Goldwater ended up carrying five Southern states in '64. The election marked the beginning of the region's steady, decades-long shift to the Republican Party. Think of Richard Nixon's "Southern strategy" (which a future Republican national chairman would apologize for) and Ronald Reagan's decision to tout "states' rights" as he launched his 1980 general election campaign in Philadelphia, Miss. (where three civil rights workers had been murdered just 16 years earlier). It didn't happen overnight, but Southern states began routinely voting for GOP candidates for president (with blips in 1976 and 1992, when the Democrats nominated Southerners), and Democratic officeholders began defecting to the Republican Party (although plenty of entrenched conservative Democratic officials finished out their careers with the party).

As the New York Times noted after this month's midterms, just about the only Democrats left in Congress from the old Confederacy represent majority black districts that were created by the Voting Rights Act after the 1990 census. Otherwise, as the paper put it, "Southern white Democrats in Congress have become as rare as a Dixie blizzard." In effect, the region's white voters have gone from uniformly Democratic to uniformly Republican. And it's obvious when and why the transformation really took hold.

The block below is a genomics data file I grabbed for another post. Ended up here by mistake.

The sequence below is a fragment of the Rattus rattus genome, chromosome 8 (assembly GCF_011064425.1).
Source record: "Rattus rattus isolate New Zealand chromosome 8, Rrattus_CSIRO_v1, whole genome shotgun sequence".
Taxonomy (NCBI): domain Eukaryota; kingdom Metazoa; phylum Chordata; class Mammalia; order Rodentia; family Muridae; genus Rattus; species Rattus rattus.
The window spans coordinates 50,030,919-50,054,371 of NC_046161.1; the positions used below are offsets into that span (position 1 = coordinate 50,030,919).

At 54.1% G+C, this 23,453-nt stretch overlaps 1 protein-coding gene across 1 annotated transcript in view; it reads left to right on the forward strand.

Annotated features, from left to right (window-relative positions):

So, yes, Rush, it's true: Plenty of Republicans did support civil rights back in 1964. They were moderates and liberals with names like Margaret Chase Smith, George Aiken, Clifford Case and Jacob Javits -- and as the GOP became an ideologically right-wing, Southern-dominated party they were, in many cases, driven out for being RINOs (Case and Javits both saw their careers end in Republican primaries, as the "New Right" targeted them in its purge campaign of the late '70s). The voters who'd elected them began to favor Democrats more regularly, a response to the GOP's embrace of Southern-style conservatism.

And, yes, Rush, it's also true that plenty of Democrats did oppose the Civil Rights Act in '64. It's just that they became Republicans (or started voting like Republicans) as soon as it became law.

For what it's worth, I responded to one of my email interlocutors on Tuesday with a (very truncated) version of this history. A few hours later, I received this response:

Was Martin Luther King one of those Southern Republicans? Tell me just what the Liberal Democrats have done for African Americans other than keeping them on the Plantation for voting purposes?

By Steve Kornacki

Steve Kornacki is an MSNBC host and political correspondent. Previously, he hosted “Up with Steve Kornacki” on Saturday and Sunday 8-10 a.m. ET and was a co-host on MSNBC’s ensemble show “The Cycle.” He has written for the New York Observer, covered Congress for Roll Call, and was the politics editor for Salon. His book, which focuses on the political history of the 1990s, is due out in 2017.